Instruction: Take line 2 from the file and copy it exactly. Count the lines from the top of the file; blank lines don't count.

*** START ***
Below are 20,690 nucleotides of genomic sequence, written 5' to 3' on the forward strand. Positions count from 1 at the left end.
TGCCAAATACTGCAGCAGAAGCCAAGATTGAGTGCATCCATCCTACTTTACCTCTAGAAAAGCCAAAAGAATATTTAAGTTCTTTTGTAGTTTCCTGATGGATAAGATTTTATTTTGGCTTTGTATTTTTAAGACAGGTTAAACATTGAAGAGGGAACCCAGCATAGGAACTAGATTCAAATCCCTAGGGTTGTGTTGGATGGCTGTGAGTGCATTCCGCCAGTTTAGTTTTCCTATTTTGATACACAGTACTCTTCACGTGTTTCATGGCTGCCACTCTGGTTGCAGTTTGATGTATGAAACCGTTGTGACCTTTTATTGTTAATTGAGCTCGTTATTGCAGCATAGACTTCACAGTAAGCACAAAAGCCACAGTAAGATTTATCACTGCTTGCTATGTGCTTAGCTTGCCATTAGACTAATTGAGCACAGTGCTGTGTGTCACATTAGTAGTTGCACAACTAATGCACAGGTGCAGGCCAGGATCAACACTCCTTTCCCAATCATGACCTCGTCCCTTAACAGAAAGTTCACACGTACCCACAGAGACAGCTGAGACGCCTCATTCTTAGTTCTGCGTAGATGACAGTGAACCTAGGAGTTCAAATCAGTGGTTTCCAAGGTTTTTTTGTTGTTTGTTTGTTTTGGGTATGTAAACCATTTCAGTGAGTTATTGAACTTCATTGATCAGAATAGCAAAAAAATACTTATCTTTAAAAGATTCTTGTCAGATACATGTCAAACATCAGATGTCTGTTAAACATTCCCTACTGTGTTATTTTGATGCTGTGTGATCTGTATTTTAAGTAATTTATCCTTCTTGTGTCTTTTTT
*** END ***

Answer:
TGCCAAATACTGCAGCAGAAGCCAAGATTGAGTGCATCCATCCTACTTTACCTCTAGAAAAGCCAAAAGAATATTTAAGTTCTTTTGTAGTTTCCTGATGGATAAGATTTTATTTTGGCTTTGTATTTTTAAGACAGGTTAAACATTGAAGAGGGAACCCAGCATAGGAACTAGATTCAAATCCCTAGGGTTGTGTTGGATGGCTGTGAGTGCATTCCGCCAGTTTAGTTTTCCTATTTTGATACACAGTACTCTTCACGTGTTTCATGGCTGCCACTCTGGTTGCAGTTTGATGTATGAAACCGTTGTGACCTTTTATTGTTAATTGAGCTCGTTATTGCAGCATAGACTTCACAGTAAGCACAAAAGCCACAGTAAGATTTATCACTGCTTGCTATGTGCTTAGCTTGCCATTAGACTAATTGAGCACAGTGCTGTGTGTCACATTAGTAGTTGCACAACTAATGCACAGGTGCAGGCCAGGATCAACACTCCTTTCCCAATCATGACCTCGTCCCTTAACAGAAAGTTCACACGTACCCACAGAGACAGCTGAGACGCCTCATTCTTAGTTCTGCGTAGATGACAGTGAACCTAGGAGTTCAAATCAGTGGTTTCCAAGGTTTTTTTGTTGTTTGTTTGTTTTGGGTATGTAAACCATTTCAGTGAGTTATTGAACTTCATTGATCAGAATAGCAAAAAAATACTTATCTTTAAAAGATTCTTGTCAGATACATGTCAAACATCAGATGTCTGTTAAACATTCCCTACTGTGTTATTTTGATGCTGTGTGATCTGTATTTTAAGTAATTTATCCTTCTTGTGTCTTTTTT